Monday, 23 October 2017

Dylan Thomas Birthday Walk Part I: And there could I marvel my birthday away

The sky turned red and then stopped being red and the Poetry Festival ended with readings from Sarah Howe, Karen McCarthy Woolf and Rishi Dastidar; plus two poetry shows, The Venus Papers and the resonant and enthralling Leasungspell. I hadn't managed to get to every event, but still clocked up ten in a fortnight which is a lot for an introverted type much more at home wrapped up in a knitted blanket with a cup of tea.  It had been great ... but exhausting.

There was a birthday - mine - looming too, the observation of which I've always found a bit overwhelming. But the Northerner sets store by such markers, so I girded my lions and other big cats and we set off for Laugharne in Carmarthenshire ... 

... to Brown's Hotel, to be precise, which we'd visited earlier in the yearThis time we were staying the night. With the dog. Because in Brown's, dogs are welcome.  

After a settling-in drink, we set out on Dylan Thomas's Birthday Walk, which provides the grist for Poem in October ...  

... a long, lyrical excursion which is, I suspect, especially beloved of his fellow October-borns.   

Having visited Dylan and Caitlin's grave in May, we didn't feel the need to go back there so soon. Better to focus on the living word. 



As it was, the churchyard was rather more sombre than it had been in the lushness of May.

At the church door we encountered a woman who was just finishing the cleaning, so I asked her if I could pop in for a moment. 'Are your boots clean?' she asked. I looked down at my walking shoes which were still covered in a slip of grey Sussex chalk. Luckily they are grey anyway. 'Sort of,' I said.

She'd lived in Laugharne all her life, she said, and asked if we liked Dylan's poetry. 'He was never as bad as they make out,' she said. 'It was That New York that Did For Him.' 
She mentioned Augustus John, and when I said he'd been Caitlin's lover when Dylan and Caitlin met, she winced a little. 'You know, I think they only did what poetry told them to do,' I said, borrowing a useful line from Birthday Letters. 'Or ... art - you know - in the case of Augustus.'

10th century Celtic Cross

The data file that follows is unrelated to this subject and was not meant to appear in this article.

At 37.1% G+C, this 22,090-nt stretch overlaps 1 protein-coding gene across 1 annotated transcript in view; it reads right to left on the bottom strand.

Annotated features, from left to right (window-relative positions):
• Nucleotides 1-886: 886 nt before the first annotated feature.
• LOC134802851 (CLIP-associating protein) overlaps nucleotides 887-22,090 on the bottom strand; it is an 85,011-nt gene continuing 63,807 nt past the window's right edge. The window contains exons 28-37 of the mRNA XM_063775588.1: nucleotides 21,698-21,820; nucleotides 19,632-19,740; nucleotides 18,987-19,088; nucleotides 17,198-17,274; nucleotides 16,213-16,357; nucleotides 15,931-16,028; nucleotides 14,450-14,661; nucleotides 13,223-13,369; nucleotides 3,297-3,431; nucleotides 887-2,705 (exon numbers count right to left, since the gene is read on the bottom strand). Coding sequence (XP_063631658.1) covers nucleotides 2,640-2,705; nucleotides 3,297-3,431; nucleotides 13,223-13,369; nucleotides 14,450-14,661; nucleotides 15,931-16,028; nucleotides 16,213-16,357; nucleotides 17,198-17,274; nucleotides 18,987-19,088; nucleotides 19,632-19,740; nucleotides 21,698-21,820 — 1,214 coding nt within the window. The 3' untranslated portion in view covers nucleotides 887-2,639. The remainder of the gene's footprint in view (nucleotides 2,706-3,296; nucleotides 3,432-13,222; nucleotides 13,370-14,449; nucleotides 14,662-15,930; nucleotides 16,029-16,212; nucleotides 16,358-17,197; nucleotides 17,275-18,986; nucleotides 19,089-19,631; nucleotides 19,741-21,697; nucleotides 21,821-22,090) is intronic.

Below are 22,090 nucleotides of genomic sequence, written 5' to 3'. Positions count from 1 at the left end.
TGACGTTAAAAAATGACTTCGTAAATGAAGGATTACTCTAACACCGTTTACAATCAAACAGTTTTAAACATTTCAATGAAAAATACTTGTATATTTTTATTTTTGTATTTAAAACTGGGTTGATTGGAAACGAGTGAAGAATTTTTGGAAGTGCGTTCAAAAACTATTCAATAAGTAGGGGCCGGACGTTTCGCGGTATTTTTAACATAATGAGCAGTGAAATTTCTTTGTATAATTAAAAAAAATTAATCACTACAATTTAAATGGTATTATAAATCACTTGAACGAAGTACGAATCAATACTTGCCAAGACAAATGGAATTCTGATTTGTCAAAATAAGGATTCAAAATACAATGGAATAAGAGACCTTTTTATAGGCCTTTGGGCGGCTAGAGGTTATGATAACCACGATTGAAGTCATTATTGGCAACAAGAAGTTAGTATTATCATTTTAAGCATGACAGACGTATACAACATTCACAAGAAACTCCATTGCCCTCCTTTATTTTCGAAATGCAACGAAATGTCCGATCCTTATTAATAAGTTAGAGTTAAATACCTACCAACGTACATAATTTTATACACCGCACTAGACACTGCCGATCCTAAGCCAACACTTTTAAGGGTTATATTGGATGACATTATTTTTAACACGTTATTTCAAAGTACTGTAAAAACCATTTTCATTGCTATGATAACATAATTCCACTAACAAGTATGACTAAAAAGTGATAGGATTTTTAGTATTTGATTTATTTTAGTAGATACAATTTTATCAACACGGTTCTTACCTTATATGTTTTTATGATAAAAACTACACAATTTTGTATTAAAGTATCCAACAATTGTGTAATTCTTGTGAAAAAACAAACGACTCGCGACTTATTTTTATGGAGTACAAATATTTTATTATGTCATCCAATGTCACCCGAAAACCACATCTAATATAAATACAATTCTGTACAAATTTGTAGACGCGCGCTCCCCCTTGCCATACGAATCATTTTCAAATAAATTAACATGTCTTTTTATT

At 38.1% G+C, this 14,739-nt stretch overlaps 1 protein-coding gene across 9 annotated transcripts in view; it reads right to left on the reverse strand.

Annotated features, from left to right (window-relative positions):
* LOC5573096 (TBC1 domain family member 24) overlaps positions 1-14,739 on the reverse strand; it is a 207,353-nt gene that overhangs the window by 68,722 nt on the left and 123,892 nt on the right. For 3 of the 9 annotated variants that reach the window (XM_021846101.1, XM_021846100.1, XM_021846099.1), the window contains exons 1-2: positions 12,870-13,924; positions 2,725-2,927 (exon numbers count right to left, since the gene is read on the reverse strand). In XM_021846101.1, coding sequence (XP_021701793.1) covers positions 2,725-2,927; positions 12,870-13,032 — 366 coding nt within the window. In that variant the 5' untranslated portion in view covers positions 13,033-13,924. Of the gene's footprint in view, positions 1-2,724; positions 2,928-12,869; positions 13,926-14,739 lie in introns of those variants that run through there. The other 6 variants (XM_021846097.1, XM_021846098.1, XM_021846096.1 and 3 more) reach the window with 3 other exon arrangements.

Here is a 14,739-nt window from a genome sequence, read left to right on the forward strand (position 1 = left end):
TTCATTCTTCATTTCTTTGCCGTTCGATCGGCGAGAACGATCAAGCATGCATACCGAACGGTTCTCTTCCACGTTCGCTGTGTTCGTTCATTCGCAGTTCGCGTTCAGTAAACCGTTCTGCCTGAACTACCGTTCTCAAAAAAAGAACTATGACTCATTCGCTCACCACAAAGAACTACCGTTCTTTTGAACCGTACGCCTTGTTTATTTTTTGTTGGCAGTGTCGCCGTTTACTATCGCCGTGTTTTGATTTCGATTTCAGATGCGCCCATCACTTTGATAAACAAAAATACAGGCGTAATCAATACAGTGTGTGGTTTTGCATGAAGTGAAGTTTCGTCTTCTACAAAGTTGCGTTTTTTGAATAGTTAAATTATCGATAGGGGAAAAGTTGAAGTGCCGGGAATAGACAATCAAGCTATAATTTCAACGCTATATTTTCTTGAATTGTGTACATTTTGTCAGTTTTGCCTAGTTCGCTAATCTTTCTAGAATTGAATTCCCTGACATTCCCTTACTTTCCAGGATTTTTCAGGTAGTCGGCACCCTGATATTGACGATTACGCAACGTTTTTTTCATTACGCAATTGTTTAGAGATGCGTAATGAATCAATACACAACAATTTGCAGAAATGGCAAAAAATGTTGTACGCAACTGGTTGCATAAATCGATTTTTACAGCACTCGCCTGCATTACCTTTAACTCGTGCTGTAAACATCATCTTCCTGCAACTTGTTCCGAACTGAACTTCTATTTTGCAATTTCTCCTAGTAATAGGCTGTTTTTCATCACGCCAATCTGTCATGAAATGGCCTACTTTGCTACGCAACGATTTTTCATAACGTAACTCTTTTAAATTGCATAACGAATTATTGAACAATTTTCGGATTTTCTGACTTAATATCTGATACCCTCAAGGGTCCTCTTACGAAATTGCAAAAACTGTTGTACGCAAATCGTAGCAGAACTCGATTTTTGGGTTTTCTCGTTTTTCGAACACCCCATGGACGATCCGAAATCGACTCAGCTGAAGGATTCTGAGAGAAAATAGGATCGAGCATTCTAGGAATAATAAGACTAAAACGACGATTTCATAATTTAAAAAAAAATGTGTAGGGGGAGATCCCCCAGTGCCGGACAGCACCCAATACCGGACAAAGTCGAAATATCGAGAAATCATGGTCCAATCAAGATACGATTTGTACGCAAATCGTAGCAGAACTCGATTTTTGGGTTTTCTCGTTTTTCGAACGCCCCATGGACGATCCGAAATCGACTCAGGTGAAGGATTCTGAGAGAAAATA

We continued our walk, which took us down a deep lane that eventually wound around to the coast. 

Oak

Field Maple


The good red mud of the West Country which had been overlain by the grey chalk slip of Sussex was now being covered by the good red mud of Carmarthenshire. 


Rhossili Down and Worms Head in the far distance

The Boathouse, decidedly less bustling than in May

We'd intended to continue our walk up over Sir John's Hill, but while we were wandering, the weather had turned around, as in the poem, and Storm Brian was blowing in. 

So we repaired to Brown's and Ted, who thinks everywhere we visit is potentially our new home, made himself at home. 

The Pelican, where Dylan's parents were tenants from 1949 to 1953 and where Dylan's wake was held



Sunday, 15 October 2017

Bristol Poetry Festival so far and a visit to Wells Festival of Literature 2017

The Bristol Poetry Festival is galloping into its final week. The last seven days have seen fantastic sets from Tara Bergin, Liz Berry, Helen Ivory, Lucy English, and Lois P Jones (the winner of this year's Bristol Poetry Prize), and Martin Figura's stylish and affecting new show about love, loss and poetry, Dr Zeeman's Catastrophe Machine, which I absolutely recommend. Plus a ground-breaking fusion of BSL poetry and poetry film, including translations into sung notation (an indequate way to describe it but the best I can do), with Paul Scott, Helen Dewbury, Chaucer Cameron, Victoria Punch and Kyra Love.  And last night a beautiful, beautiful launch for the anthology of poems by contemporary Georgian women poets, 'The House with No Doors', translated by Natalia Bukia-Peters and Victoria Field, with music from the Borjghali Choir which made me want to dance up and down the aisles of St Stephen's Church. (I desisted but it was a close thing.)  

Then there was Dru Marland's launch of her latest collection, Drawn Chorus, published by Gert Macky, which took place last Monday and which was A Roaring Success. Here are the guest poets!